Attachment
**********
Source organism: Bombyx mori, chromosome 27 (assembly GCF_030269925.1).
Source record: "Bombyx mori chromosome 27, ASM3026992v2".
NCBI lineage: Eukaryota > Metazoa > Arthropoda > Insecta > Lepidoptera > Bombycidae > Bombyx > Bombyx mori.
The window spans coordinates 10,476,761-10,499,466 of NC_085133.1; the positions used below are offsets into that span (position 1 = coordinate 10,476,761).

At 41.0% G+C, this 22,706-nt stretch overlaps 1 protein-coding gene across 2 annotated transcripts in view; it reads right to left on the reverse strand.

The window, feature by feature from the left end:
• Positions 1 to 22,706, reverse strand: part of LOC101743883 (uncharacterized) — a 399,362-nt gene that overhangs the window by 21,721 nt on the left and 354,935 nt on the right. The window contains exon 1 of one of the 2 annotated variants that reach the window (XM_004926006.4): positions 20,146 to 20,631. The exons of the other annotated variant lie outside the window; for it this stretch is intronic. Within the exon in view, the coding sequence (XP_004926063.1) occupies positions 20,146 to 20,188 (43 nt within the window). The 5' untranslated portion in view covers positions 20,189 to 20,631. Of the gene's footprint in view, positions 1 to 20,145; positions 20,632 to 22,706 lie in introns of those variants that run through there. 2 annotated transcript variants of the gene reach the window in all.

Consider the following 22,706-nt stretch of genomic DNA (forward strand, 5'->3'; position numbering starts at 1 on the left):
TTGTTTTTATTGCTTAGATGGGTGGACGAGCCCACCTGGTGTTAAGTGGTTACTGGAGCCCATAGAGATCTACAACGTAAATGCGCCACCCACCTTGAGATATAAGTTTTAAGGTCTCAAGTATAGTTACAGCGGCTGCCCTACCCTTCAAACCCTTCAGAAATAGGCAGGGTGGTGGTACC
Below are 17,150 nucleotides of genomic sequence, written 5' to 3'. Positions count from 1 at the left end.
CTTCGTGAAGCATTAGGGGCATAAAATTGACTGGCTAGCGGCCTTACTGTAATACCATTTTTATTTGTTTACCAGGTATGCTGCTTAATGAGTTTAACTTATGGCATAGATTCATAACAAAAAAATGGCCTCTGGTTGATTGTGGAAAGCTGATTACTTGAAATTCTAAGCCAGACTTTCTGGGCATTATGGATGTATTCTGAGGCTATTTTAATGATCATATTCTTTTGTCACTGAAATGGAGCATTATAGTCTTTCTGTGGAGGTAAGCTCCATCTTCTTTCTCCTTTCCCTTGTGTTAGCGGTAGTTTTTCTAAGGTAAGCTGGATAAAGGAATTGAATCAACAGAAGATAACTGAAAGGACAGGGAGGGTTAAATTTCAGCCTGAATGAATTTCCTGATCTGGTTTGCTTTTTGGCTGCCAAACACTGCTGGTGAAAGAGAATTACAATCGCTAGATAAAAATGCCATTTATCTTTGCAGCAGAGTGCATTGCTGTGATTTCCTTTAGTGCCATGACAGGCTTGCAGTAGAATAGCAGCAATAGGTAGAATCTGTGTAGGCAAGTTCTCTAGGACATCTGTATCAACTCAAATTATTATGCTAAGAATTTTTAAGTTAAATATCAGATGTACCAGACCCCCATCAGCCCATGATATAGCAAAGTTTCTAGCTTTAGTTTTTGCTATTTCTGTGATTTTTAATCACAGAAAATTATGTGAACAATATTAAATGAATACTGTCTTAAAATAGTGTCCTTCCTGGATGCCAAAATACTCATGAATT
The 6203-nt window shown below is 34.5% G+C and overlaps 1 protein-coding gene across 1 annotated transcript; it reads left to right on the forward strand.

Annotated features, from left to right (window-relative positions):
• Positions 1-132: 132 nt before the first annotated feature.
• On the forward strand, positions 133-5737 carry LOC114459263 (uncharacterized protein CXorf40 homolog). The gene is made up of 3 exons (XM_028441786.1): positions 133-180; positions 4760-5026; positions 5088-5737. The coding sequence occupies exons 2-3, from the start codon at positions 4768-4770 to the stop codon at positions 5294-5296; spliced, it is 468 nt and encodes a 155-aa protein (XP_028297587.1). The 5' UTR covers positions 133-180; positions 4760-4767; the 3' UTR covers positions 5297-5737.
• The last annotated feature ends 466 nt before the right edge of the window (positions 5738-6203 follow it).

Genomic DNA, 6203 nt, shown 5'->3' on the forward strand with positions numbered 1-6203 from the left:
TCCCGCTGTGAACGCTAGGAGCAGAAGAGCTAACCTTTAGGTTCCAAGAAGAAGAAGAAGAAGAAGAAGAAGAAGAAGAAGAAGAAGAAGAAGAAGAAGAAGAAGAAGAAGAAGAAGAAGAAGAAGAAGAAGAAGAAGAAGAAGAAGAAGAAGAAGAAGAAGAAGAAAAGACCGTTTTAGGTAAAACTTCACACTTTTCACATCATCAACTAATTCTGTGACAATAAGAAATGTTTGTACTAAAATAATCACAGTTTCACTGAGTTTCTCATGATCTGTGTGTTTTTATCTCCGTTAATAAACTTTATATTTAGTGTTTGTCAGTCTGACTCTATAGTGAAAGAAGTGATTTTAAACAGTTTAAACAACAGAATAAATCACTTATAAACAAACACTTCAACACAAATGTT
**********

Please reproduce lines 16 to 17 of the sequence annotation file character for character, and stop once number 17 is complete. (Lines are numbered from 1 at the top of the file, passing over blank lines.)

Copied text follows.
• The last annotated feature ends 466 nt before the right edge of the window (positions 5738-6203 follow it).

Genomic DNA, 6203 nt, shown 5'->3' on the forward strand with positions numbered 1-6203 from the left: